Chickenpox (Varicella-Zoster virus)
Getting chickenpox was once a childhood rite of passage – nearly everyone contracted the disease at some point in their youth. Indeed, some parents were known to have “pox parties” to deliberately infect their children at a young age when the symptoms tend to be mild. But the days of playing chicken with the scratch-inducing virus are rapidly coming to a close: the aggressive introduction of an effective vaccine is now making chickenpox infections as rare as hen’s teeth.
What is chickenpox? Technically speaking, it is an infection with the Varicella-Zoster virus (which is a member of the Herpesviridae family of viruses, and a cousin of herpes and mononucleosis). More generally, it is a highly contagious, though generally non-serious, illness usually spread through direct contact (or coughing and sneezing) that produces hundreds of itchy-red spots all over the skin.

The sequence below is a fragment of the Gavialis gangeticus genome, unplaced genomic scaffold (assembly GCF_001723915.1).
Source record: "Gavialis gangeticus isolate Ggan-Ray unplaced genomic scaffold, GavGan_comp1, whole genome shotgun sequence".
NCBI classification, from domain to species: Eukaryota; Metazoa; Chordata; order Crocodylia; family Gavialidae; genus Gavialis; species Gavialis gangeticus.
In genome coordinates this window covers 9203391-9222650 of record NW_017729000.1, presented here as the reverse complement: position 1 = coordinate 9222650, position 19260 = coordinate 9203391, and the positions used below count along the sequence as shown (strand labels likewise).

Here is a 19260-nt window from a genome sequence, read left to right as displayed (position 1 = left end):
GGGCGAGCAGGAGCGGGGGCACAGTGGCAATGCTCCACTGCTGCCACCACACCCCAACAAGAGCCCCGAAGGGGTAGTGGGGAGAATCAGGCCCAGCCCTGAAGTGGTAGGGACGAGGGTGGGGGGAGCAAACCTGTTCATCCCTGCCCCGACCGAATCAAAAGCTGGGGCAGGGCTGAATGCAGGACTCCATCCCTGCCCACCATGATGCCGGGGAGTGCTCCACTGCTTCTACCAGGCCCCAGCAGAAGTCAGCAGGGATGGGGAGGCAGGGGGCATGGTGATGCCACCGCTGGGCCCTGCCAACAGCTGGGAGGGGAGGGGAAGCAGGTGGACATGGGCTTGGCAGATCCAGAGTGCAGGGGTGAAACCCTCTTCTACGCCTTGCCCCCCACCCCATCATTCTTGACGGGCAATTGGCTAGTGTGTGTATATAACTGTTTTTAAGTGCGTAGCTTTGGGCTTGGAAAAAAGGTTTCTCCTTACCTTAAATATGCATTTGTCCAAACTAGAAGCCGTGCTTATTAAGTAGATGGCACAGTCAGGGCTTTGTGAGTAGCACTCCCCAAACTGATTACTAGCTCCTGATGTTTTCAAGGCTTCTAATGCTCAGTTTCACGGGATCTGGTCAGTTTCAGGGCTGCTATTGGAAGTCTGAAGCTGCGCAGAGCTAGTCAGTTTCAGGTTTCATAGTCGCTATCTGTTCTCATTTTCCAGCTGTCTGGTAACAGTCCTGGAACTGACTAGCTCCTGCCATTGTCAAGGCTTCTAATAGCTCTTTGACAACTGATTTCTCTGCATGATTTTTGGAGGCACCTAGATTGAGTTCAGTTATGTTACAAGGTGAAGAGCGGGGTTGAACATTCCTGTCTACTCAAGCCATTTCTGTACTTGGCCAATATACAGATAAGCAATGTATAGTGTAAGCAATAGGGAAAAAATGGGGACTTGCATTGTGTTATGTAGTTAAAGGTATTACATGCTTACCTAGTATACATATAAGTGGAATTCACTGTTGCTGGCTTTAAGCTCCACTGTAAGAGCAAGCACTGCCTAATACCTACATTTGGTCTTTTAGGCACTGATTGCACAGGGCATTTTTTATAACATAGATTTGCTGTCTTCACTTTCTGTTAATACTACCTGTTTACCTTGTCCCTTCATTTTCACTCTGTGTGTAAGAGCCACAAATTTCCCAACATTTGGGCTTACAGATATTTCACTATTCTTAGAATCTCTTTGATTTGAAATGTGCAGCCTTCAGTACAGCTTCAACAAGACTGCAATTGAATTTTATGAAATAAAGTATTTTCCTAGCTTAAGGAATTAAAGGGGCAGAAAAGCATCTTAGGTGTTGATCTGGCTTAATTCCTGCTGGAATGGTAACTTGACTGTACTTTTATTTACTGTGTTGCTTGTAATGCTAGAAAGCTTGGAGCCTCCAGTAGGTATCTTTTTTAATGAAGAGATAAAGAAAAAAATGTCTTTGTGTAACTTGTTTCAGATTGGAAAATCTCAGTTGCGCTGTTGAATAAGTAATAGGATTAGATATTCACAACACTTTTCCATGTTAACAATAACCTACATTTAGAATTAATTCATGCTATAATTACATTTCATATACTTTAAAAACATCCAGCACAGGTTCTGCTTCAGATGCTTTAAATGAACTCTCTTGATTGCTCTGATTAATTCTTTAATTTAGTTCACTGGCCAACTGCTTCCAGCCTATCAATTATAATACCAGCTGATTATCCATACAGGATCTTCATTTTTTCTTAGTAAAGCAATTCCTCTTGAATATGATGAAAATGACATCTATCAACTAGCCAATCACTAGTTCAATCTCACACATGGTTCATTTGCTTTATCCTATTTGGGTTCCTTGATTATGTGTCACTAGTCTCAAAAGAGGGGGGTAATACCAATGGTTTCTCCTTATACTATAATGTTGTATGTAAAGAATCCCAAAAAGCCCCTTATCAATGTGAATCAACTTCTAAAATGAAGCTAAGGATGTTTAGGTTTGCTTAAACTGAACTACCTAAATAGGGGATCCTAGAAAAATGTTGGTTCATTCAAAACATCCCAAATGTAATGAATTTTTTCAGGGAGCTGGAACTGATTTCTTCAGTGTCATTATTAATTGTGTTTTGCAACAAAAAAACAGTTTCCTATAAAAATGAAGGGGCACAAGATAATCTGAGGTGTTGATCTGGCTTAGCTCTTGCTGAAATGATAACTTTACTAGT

Superficially, these spots resemble the marks left by smallpox, which probably accounts for the name “chickenpox” – a weak-version of the far more serious disease – though other etymological theories spring from the resemblance of the marks to chicken pecks or chick peas and the phonetic similarity of the Old English word giccan, meaning “to itch.”
In any case, wherever the word came from, with a vaccine around, the sky is falling on the Varicella-Zoster virus. But don’t count all your chickens before they hatch: because the vaccine is made from a weakened form of the live virus, if you’re no longer a spring chicken, there is still a chance that the vaccine-virus, like good ol’ chickenpox, will come home to roost one day in the form of shingles.